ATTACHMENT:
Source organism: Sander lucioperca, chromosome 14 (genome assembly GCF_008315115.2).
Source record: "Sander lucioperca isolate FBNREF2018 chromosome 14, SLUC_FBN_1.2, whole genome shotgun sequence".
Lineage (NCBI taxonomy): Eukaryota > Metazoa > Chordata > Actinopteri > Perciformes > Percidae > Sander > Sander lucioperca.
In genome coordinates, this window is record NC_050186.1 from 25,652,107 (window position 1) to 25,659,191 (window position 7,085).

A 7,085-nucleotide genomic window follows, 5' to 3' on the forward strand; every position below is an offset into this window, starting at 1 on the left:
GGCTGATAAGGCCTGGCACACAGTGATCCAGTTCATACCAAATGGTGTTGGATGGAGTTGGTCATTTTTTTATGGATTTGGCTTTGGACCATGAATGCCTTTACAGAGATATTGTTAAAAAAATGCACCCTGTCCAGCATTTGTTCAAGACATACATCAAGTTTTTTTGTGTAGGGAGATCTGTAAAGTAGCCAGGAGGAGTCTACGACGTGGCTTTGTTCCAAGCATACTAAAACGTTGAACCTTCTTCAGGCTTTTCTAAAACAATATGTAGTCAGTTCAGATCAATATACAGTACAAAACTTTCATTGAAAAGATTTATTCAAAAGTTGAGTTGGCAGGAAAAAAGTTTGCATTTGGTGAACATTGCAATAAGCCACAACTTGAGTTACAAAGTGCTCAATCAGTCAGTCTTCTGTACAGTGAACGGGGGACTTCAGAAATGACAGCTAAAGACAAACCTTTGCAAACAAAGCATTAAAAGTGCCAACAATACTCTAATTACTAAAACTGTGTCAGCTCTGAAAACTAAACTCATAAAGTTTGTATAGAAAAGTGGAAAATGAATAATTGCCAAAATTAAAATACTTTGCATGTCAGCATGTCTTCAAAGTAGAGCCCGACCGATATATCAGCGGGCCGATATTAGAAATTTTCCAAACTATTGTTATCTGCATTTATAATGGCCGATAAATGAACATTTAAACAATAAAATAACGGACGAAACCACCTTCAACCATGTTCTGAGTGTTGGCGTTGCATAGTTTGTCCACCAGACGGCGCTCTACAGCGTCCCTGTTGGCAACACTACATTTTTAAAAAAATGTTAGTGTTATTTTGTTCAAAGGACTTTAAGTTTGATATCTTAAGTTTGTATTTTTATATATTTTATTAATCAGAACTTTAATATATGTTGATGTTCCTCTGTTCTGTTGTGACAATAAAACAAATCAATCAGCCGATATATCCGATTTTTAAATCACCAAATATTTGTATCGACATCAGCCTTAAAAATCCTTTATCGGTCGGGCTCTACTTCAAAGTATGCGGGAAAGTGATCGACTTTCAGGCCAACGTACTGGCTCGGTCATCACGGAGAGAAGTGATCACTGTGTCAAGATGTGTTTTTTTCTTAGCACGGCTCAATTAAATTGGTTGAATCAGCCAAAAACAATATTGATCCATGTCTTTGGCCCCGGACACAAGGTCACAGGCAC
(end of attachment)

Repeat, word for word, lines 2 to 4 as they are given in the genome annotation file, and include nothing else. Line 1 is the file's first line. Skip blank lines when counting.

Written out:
Source record: "Sander lucioperca isolate FBNREF2018 chromosome 14, SLUC_FBN_1.2, whole genome shotgun sequence".
Lineage (NCBI taxonomy): Eukaryota > Metazoa > Chordata > Actinopteri > Perciformes > Percidae > Sander > Sander lucioperca.
In genome coordinates, this window is record NC_050186.1 from 25,652,107 (window position 1) to 25,659,191 (window position 7,085).